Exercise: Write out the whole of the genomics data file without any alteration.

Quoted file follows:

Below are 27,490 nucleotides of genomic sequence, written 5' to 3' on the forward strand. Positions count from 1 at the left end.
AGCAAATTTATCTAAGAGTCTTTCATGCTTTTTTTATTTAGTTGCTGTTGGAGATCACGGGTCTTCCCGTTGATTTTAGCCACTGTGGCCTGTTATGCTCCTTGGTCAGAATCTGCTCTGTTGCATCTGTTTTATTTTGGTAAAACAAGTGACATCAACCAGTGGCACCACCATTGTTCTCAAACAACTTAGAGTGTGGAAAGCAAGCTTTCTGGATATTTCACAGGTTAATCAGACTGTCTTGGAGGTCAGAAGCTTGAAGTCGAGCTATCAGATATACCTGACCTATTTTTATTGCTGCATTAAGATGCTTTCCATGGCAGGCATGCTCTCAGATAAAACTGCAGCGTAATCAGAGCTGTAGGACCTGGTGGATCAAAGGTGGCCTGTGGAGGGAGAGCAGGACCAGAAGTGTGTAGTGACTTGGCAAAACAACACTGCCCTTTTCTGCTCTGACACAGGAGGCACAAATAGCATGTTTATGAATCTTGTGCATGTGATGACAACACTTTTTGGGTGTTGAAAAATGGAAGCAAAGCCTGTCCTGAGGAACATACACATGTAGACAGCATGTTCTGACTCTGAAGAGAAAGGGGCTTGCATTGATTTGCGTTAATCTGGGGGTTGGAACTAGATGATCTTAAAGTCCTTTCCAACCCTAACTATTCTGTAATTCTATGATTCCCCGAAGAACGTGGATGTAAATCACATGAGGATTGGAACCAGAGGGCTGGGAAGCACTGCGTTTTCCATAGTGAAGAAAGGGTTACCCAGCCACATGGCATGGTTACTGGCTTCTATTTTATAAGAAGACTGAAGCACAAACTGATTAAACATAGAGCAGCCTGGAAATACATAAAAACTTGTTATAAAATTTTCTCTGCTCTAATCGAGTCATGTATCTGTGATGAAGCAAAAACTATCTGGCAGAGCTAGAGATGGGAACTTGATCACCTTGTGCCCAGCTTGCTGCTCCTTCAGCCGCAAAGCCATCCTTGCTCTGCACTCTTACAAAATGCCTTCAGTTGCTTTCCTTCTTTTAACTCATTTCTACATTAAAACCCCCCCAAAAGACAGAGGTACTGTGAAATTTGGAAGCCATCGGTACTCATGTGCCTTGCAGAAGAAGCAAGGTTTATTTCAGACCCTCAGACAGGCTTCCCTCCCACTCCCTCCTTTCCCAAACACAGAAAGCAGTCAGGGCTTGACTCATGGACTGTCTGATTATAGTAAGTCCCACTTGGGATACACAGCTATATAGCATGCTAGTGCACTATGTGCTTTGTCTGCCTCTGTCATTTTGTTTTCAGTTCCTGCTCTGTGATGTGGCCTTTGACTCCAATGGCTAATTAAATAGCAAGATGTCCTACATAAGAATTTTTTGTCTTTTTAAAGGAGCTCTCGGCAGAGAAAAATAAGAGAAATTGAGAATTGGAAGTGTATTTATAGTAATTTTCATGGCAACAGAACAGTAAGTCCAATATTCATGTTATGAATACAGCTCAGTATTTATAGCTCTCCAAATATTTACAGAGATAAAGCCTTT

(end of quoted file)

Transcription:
Below are 27,490 nucleotides of genomic sequence, written 5' to 3' on the forward strand. Positions count from 1 at the left end.
AGCAAATTTATCTAAGAGTCTTTCATGCTTTTTTTATTTAGTTGCTGTTGGAGATCACGGGTCTTCCCGTTGATTTTAGCCACTGTGGCCTGTTATGCTCCTTGGTCAGAATCTGCTCTGTTGCATCTGTTTTATTTTGGTAAAACAAGTGACATCAACCAGTGGCACCACCATTGTTCTCAAACAACTTAGAGTGTGGAAAGCAAGCTTTCTGGATATTTCACAGGTTAATCAGACTGTCTTGGAGGTCAGAAGCTTGAAGTCGAGCTATCAGATATACCTGACCTATTTTTATTGCTGCATTAAGATGCTTTCCATGGCAGGCATGCTCTCAGATAAAACTGCAGCGTAATCAGAGCTGTAGGACCTGGTGGATCAAAGGTGGCCTGTGGAGGGAGAGCAGGACCAGAAGTGTGTAGTGACTTGGCAAAACAACACTGCCCTTTTCTGCTCTGACACAGGAGGCACAAATAGCATGTTTATGAATCTTGTGCATGTGATGACAACACTTTTTGGGTGTTGAAAAATGGAAGCAAAGCCTGTCCTGAGGAACATACACATGTAGACAGCATGTTCTGACTCTGAAGAGAAAGGGGCTTGCATTGATTTGCGTTAATCTGGGGGTTGGAACTAGATGATCTTAAAGTCCTTTCCAACCCTAACTATTCTGTAATTCTATGATTCCCCGAAGAACGTGGATGTAAATCACATGAGGATTGGAACCAGAGGGCTGGGAAGCACTGCGTTTTCCATAGTGAAGAAAGGGTTACCCAGCCACATGGCATGGTTACTGGCTTCTATTTTATAAGAAGACTGAAGCACAAACTGATTAAACATAGAGCAGCCTGGAAATACATAAAAACTTGTTATAAAATTTTCTCTGCTCTAATCGAGTCATGTATCTGTGATGAAGCAAAAACTATCTGGCAGAGCTAGAGATGGGAACTTGATCACCTTGTGCCCAGCTTGCTGCTCCTTCAGCCGCAAAGCCATCCTTGCTCTGCACTCTTACAAAATGCCTTCAGTTGCTTTCCTTCTTTTAACTCATTTCTACATTAAAACCCCCCCAAAAGACAGAGGTACTGTGAAATTTGGAAGCCATCGGTACTCATGTGCCTTGCAGAAGAAGCAAGGTTTATTTCAGACCCTCAGACAGGCTTCCCTCCCACTCCCTCCTTTCCCAAACACAGAAAGCAGTCAGGGCTTGACTCATGGACTGTCTGATTATAGTAAGTCCCACTTGGGATACACAGCTATATAGCATGCTAGTGCACTATGTGCTTTGTCTGCCTCTGTCATTTTGTTTTCAGTTCCTGCTCTGTGATGTGGCCTTTGACTCCAATGGCTAATTAAATAGCAAGATGTCCTACATAAGAATTTTTTGTCTTTTTAAAGGAGCTCTCGGCAGAGAAAAATAAGAGAAATTGAGAATTGGAAGTGTATTTATAGTAATTTTCATGGCAACAGAACAGTAAGTCCAATATTCATGTTATGAATACAGCTCAGTATTTATAGCTCTCCAAATATTTACAGAGATAAAGCCTTT